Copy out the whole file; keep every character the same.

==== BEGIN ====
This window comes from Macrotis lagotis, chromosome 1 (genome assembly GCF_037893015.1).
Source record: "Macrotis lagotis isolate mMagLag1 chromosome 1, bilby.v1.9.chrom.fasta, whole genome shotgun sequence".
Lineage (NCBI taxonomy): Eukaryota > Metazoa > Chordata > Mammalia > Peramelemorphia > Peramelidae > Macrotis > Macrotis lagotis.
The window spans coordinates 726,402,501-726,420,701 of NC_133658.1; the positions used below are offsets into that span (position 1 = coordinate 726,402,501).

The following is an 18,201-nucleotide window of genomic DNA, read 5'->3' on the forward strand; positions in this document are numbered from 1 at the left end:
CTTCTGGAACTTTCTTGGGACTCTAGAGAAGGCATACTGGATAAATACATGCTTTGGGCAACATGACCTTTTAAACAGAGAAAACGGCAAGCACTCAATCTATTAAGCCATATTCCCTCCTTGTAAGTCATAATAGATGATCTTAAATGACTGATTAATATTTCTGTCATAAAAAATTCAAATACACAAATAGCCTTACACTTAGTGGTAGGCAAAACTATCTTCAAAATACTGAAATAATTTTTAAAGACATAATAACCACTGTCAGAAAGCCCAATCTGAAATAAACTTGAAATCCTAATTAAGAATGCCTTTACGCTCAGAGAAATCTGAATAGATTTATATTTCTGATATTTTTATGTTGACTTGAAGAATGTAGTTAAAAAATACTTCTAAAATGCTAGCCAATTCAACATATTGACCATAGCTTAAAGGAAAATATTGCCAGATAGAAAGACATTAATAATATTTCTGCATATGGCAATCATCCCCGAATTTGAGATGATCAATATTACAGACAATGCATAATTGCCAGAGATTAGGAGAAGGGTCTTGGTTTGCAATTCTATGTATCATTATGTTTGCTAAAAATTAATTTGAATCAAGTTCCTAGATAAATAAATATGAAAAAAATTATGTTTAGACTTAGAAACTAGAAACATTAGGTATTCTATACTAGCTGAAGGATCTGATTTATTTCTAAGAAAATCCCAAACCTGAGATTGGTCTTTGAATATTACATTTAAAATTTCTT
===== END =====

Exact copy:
This window comes from Macrotis lagotis, chromosome 1 (genome assembly GCF_037893015.1).
Source record: "Macrotis lagotis isolate mMagLag1 chromosome 1, bilby.v1.9.chrom.fasta, whole genome shotgun sequence".
Lineage (NCBI taxonomy): Eukaryota > Metazoa > Chordata > Mammalia > Peramelemorphia > Peramelidae > Macrotis > Macrotis lagotis.
The window spans coordinates 726,402,501-726,420,701 of NC_133658.1; the positions used below are offsets into that span (position 1 = coordinate 726,402,501).

The following is an 18,201-nucleotide window of genomic DNA, read 5'->3' on the forward strand; positions in this document are numbered from 1 at the left end:
CTTCTGGAACTTTCTTGGGACTCTAGAGAAGGCATACTGGATAAATACATGCTTTGGGCAACATGACCTTTTAAACAGAGAAAACGGCAAGCACTCAATCTATTAAGCCATATTCCCTCCTTGTAAGTCATAATAGATGATCTTAAATGACTGATTAATATTTCTGTCATAAAAAATTCAAATACACAAATAGCCTTACACTTAGTGGTAGGCAAAACTATCTTCAAAATACTGAAATAATTTTTAAAGACATAATAACCACTGTCAGAAAGCCCAATCTGAAATAAACTTGAAATCCTAATTAAGAATGCCTTTACGCTCAGAGAAATCTGAATAGATTTATATTTCTGATATTTTTATGTTGACTTGAAGAATGTAGTTAAAAAATACTTCTAAAATGCTAGCCAATTCAACATATTGACCATAGCTTAAAGGAAAATATTGCCAGATAGAAAGACATTAATAATATTTCTGCATATGGCAATCATCCCCGAATTTGAGATGATCAATATTACAGACAATGCATAATTGCCAGAGATTAGGAGAAGGGTCTTGGTTTGCAATTCTATGTATCATTATGTTTGCTAAAAATTAATTTGAATCAAGTTCCTAGATAAATAAATATGAAAAAAATTATGTTTAGACTTAGAAACTAGAAACATTAGGTATTCTATACTAGCTGAAGGATCTGATTTATTTCTAAGAAAATCCCAAACCTGAGATTGGTCTTTGAATATTACATTTAAAATTTCTT